A study published today in the academic journal Science says that one out of every six species on Earth is at an increased risk of extinction because of the effects of climate change.

Currently, the global extinction risk is at 2.8 percent of species, but increases to 5.2 percent with just a 2°C temperature rise. That 2°C rise is the internationally-agreed upon goal. Many scientists, however, now feel that goal is unachievable, and the global temperature rise will be much greater.

According to study author Dr. Mark C. Urban, “if we follow our current, business-as-usual trajectory … climate change threatens one in six species (16%).”

The regions with the highest risk of mass extinctions are South America (23%) and Australia and New Zealand (14%). North America and Europe faced the lowest risk, at five and six percent, respectively.


Urban also found that endemic species, or ones that only live in a specific region, are at a greater risk than nonendemic species. “We urgently need to understand how [habitat] reductions determine future extinction risk better in order to predict accurately both the number and timing of future extinctions,” wrote Urban.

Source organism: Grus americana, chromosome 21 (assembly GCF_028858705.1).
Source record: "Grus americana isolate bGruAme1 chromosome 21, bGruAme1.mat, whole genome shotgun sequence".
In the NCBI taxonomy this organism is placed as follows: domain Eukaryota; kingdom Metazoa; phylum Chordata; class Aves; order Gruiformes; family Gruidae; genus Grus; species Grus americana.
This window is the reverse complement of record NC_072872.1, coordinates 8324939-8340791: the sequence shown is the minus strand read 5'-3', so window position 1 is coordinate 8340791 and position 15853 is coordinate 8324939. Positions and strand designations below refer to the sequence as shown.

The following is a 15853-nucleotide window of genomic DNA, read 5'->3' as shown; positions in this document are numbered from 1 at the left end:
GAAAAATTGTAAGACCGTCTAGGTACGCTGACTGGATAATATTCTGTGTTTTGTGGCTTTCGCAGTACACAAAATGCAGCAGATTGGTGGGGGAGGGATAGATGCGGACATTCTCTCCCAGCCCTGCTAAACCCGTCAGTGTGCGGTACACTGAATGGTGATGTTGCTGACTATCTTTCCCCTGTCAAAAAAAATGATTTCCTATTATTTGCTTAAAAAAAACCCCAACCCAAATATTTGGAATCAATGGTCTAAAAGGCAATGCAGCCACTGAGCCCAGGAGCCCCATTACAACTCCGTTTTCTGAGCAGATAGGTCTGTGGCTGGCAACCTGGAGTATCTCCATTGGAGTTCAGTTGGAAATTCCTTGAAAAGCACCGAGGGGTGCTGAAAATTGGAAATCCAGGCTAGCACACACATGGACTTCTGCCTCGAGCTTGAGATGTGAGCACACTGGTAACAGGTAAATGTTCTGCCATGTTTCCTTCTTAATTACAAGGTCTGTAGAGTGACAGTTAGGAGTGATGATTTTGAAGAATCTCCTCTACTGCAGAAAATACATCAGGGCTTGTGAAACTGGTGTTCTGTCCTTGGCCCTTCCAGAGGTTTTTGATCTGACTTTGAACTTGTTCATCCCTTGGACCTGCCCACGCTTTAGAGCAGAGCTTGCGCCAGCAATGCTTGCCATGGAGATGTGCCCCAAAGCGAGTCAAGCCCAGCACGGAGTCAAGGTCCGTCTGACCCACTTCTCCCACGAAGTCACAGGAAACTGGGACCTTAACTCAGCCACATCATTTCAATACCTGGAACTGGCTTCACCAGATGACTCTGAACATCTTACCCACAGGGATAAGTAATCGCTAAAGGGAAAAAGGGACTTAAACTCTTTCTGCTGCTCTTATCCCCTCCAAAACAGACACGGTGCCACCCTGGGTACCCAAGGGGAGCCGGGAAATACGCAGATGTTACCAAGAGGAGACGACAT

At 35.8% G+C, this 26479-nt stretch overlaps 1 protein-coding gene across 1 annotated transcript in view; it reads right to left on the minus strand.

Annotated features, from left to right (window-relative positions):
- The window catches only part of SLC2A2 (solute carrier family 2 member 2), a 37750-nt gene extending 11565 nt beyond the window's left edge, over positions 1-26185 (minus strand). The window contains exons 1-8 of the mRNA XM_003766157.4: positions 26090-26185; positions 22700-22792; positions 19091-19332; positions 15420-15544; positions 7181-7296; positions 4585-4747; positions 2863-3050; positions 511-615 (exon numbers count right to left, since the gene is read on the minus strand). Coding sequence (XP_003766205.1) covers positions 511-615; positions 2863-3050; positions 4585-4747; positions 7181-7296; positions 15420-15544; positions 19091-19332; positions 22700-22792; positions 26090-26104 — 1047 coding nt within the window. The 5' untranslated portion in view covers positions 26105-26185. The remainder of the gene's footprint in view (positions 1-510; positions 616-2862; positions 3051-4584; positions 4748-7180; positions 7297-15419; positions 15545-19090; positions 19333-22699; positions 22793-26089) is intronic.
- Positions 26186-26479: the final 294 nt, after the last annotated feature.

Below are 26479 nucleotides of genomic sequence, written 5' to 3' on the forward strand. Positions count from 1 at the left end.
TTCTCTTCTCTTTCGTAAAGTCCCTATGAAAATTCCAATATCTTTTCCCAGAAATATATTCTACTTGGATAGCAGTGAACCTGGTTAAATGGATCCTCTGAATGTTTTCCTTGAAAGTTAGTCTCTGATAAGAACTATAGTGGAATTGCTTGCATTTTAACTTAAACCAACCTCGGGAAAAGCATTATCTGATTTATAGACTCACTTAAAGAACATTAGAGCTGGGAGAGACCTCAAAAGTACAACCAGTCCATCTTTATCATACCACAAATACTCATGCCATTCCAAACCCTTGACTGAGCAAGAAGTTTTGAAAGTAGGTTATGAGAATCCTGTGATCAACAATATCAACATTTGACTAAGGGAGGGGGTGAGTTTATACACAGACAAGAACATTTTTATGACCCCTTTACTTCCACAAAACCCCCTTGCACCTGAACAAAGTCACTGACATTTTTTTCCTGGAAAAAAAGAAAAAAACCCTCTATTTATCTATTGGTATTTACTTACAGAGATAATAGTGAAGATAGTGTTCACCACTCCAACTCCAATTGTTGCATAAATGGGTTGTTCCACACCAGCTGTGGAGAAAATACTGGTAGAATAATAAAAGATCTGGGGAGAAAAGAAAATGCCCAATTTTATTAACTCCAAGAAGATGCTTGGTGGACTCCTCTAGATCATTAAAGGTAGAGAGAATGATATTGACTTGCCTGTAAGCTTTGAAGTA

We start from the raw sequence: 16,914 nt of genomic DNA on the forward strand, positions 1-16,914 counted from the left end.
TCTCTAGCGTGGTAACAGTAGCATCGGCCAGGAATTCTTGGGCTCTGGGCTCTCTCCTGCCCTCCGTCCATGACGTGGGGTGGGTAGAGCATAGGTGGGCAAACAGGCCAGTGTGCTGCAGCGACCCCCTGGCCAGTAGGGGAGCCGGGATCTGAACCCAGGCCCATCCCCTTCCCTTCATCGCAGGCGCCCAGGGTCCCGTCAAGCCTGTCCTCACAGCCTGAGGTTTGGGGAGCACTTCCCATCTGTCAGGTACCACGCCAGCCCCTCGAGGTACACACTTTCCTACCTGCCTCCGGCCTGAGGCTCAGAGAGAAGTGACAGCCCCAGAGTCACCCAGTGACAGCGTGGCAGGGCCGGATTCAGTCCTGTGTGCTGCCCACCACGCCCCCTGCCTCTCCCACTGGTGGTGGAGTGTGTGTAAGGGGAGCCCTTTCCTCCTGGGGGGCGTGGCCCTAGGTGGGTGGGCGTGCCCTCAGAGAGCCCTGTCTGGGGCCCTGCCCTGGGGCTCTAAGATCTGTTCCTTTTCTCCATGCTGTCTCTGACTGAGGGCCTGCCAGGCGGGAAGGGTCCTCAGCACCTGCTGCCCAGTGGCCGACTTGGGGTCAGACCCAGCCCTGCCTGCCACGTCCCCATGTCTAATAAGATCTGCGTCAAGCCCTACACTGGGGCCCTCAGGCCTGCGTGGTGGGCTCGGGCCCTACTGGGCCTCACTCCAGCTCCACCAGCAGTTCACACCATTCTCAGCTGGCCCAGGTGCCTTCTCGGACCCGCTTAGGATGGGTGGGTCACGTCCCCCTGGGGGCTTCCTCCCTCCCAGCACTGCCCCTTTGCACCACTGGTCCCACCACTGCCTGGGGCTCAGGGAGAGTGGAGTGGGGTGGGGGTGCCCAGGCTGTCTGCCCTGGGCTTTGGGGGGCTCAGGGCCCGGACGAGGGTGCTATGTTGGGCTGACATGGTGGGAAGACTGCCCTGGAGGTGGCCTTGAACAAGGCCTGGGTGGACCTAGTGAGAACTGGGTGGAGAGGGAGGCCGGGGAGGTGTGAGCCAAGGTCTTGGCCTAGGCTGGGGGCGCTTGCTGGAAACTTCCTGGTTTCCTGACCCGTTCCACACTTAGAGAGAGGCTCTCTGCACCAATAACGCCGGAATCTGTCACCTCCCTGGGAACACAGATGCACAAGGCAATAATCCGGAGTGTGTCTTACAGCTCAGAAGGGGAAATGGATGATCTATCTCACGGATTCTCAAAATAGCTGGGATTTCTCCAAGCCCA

As climate change affects species’ habitats, they will have to “disperse into newly suitable habitats,” something easier said than done as “species-specific dispersal” increases the extinction risk from 6 percent to 10 percent.

Urban also pointed out that, although the risk of extinction increases as temperatures continue to rise, the number of species affected by climate change will be much greater than those that face extinction.

“Even species not threatened by extinction could experience substantial changes in abundances, distributions, and species interactions, which in turn could affect ecosystems and their services to humans. Already changes in species’ phenologies, range margins, and abundances are evident. Extinctions, although still uncommon, are increasingly attributed to climate change.”

For every degree rise in global temperatures, the risk of extinction not only increases but actually accelerates, said Urban, adding that “climate change-induced extinctions will become increasingly apparent if we do not act now to limit future climate change.”

Read Urban’s full study at ScienceMag.Org.